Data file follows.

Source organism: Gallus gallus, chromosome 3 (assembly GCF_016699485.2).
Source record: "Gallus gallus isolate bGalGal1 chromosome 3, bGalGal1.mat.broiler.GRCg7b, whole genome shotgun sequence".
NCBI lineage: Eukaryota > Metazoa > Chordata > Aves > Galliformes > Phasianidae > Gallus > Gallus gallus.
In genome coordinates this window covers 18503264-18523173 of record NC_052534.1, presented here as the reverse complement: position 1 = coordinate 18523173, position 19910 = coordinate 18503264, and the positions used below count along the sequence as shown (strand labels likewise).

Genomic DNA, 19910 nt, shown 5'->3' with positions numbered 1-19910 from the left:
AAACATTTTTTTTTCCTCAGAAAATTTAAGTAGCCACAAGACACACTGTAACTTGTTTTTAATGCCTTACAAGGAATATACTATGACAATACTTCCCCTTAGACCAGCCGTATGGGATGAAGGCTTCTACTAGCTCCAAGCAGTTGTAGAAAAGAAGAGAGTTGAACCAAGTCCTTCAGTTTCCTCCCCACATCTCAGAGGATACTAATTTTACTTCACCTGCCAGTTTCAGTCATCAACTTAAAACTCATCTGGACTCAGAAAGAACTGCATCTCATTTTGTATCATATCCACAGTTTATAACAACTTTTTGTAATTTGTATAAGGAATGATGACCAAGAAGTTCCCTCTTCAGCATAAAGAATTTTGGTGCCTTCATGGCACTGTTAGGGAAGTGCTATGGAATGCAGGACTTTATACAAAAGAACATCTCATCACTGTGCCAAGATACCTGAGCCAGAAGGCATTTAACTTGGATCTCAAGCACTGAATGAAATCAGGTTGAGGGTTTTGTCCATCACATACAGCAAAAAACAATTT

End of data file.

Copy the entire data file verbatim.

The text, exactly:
Source organism: Gallus gallus, chromosome 3 (assembly GCF_016699485.2).
Source record: "Gallus gallus isolate bGalGal1 chromosome 3, bGalGal1.mat.broiler.GRCg7b, whole genome shotgun sequence".
NCBI lineage: Eukaryota > Metazoa > Chordata > Aves > Galliformes > Phasianidae > Gallus > Gallus gallus.
In genome coordinates this window covers 18503264-18523173 of record NC_052534.1, presented here as the reverse complement: position 1 = coordinate 18523173, position 19910 = coordinate 18503264, and the positions used below count along the sequence as shown (strand labels likewise).

Genomic DNA, 19910 nt, shown 5'->3' with positions numbered 1-19910 from the left:
AAACATTTTTTTTTCCTCAGAAAATTTAAGTAGCCACAAGACACACTGTAACTTGTTTTTAATGCCTTACAAGGAATATACTATGACAATACTTCCCCTTAGACCAGCCGTATGGGATGAAGGCTTCTACTAGCTCCAAGCAGTTGTAGAAAAGAAGAGAGTTGAACCAAGTCCTTCAGTTTCCTCCCCACATCTCAGAGGATACTAATTTTACTTCACCTGCCAGTTTCAGTCATCAACTTAAAACTCATCTGGACTCAGAAAGAACTGCATCTCATTTTGTATCATATCCACAGTTTATAACAACTTTTTGTAATTTGTATAAGGAATGATGACCAAGAAGTTCCCTCTTCAGCATAAAGAATTTTGGTGCCTTCATGGCACTGTTAGGGAAGTGCTATGGAATGCAGGACTTTATACAAAAGAACATCTCATCACTGTGCCAAGATACCTGAGCCAGAAGGCATTTAACTTGGATCTCAAGCACTGAATGAAATCAGGTTGAGGGTTTTGTCCATCACATACAGCAAAAAACAATTT